The game appears safe for now, and the SEC will inevitably move to a 9 game conference schedule.  Right or wrong, you can decide that for yourself.  But it is completely short sighted, stupid and ignorant for SEC coaches and administrators to toss aside the long–standing traditions and storied rivalries that make the conference great just in pursuit of the almighty dollar.  Because the reason the SEC is so great is not the crystal footballs.  It is great because of the tradition of excellence this conference has seen.  Championships will come and go.  Dominance is an ebb and flow.  But when the run of trophies comes to an end, the Conference will still be the best in the land.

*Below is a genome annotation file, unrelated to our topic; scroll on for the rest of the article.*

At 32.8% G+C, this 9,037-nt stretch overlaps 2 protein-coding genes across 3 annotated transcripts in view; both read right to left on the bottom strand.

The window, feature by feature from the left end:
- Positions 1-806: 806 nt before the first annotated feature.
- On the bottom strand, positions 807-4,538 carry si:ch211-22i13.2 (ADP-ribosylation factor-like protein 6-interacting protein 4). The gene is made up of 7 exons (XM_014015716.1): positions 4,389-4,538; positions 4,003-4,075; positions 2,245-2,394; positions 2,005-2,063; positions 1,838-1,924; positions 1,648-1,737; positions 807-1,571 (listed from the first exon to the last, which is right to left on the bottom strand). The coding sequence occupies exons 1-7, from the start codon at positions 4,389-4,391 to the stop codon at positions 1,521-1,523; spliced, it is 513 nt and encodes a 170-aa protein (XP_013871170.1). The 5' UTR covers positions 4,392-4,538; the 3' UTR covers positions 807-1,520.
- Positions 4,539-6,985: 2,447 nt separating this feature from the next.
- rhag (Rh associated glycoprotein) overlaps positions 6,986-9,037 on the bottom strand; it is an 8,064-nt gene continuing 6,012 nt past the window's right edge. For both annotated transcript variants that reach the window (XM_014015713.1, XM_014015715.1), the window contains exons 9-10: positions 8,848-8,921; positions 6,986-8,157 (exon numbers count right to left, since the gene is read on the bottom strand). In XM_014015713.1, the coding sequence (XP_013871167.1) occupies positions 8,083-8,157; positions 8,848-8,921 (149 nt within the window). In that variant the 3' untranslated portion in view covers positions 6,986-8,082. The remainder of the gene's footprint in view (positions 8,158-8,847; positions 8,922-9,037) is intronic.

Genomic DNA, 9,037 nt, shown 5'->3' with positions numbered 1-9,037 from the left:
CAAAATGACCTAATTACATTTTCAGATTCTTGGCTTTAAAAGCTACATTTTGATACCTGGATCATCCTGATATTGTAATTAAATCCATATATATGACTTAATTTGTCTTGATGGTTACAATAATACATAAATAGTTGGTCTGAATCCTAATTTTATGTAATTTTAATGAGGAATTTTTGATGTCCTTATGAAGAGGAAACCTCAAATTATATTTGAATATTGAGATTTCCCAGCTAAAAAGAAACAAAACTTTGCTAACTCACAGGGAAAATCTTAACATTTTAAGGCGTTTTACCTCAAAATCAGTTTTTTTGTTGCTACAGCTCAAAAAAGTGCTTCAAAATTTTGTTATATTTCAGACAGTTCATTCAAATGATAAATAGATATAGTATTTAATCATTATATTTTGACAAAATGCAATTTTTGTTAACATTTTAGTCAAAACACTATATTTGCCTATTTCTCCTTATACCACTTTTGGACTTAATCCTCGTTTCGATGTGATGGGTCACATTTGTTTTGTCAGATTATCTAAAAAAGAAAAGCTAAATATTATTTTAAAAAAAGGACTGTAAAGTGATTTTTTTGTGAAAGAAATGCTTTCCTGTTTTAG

Because of tradition.

Corbindawg

Lewis Grizzard Wednesday: Goodbye Old Soldiers

Goodbye, Old Soldiers 
   
   
It’s happened to me before, running into men who served with my late father in World War II. 

This time I was in Greensboro, N. C., at a bookstore. I was signing copies of one of mine. 

I noticed the old man at the first of the hour. He stood at the entrance of the store, looking at me. 

After the hour, the signing was over. Meekly, the man walked to where I was sitting. 

He had one of those faces that said, here’s somebody’s beloved grandfather. There was a lot of knowledge and caring in it. 

Without another word, he said, “Your daddy was my first sergeant in World War II.”